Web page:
"The Portrait," written and produced by local people, was described in the program blurb as "a play written almost entirely in poem form." The theme: murder and haunting and suspense.
I wasn't sure exactly what to expect, perhaps a Shakespearean performance in iambic pentameter or something equally solemn and dramatic. What I got was a narrator, the spirit of the niece of the man whose portrait comes to ... however, this isn't about plot intricacies but about the advertized "poem."
The lines were in a less conventional form; the complete play consisted of an extended ballad delivered in quatrain stanzas with lines of three or four feet and alterate rhyme. The marvel of the experience was twofold. Unless you were listening carefully for it, the rhyme and rhythm was almost unnoticeable. And even if you made yourself aware, there were enough changes to ensure that it wasn't repetitive or boring. The metric flow would often jump naturally from one character to another.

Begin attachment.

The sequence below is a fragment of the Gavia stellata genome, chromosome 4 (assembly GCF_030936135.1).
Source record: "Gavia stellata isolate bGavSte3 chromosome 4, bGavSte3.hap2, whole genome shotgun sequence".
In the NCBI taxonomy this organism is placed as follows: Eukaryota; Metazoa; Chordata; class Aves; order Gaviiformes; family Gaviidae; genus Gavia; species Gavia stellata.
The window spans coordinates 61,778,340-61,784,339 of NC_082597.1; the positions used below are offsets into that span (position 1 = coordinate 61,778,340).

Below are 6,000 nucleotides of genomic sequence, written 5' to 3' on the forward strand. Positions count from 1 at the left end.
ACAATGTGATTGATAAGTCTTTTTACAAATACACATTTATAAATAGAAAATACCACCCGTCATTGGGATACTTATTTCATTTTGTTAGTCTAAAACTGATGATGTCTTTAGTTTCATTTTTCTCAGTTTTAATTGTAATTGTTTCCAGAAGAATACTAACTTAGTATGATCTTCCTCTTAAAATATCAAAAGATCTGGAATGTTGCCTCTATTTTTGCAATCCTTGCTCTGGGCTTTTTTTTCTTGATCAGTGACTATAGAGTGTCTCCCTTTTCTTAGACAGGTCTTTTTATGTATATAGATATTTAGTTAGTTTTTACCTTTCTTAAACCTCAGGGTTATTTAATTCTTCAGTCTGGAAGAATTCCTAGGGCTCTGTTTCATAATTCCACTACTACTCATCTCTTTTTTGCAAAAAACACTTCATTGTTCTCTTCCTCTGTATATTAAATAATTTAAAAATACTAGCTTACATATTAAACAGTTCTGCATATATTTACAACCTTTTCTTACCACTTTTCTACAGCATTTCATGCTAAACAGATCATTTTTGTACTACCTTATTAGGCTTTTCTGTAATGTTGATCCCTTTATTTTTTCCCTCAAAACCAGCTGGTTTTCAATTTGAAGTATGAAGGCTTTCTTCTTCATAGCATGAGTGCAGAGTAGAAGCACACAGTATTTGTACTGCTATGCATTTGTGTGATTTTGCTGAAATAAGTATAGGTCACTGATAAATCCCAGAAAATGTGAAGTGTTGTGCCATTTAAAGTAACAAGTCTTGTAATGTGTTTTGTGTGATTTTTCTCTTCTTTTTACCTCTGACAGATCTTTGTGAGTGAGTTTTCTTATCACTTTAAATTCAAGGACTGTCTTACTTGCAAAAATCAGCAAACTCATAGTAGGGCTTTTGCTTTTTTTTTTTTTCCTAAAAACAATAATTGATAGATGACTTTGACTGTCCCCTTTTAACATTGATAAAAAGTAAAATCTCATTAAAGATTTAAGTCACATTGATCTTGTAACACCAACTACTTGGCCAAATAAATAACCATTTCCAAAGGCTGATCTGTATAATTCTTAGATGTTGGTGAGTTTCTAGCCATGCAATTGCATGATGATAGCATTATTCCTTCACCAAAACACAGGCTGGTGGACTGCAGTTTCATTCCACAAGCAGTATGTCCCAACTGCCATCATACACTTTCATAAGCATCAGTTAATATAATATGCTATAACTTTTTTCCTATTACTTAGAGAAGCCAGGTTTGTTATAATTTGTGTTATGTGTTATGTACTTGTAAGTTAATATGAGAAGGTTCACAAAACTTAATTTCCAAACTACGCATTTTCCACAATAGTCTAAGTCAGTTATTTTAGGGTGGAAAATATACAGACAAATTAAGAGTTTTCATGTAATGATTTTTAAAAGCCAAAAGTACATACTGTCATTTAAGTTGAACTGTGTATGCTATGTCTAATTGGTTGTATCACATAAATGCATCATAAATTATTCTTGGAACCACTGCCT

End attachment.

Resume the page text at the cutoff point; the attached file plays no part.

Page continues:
Although at the end I felt unsatisfied and wanting more, I left with a sense of amazement that the language had been so well-used.
The flow of narrative carried by rhyme and rhythm in this piece, contrasted with a segment of a performance I had seen the evening before. "Tell Me Another One" was a retelling of three fables. 'Little Red Riding Hood' was delivered as an interprative dance.'Fox and Girl' was a newer puppet show which, for me, didn't cohere. The center of the presentation was the Grimms' 'The Juniper Tree,' but it was done as a folk ballad. What could have been a brilliant concept in the hands of a true balladeer or singer/songwriter was turned into tasteless pap. I hadn't heard the story before; I don't remember it now. I couldn't tell you what it was all about and it didn't interest me enough to look up the original. The accoustic guitar accompaniment was uninspired and forgettable.
All I remember is a strumming guitar and a bearded face. That is neither poetry nor drama.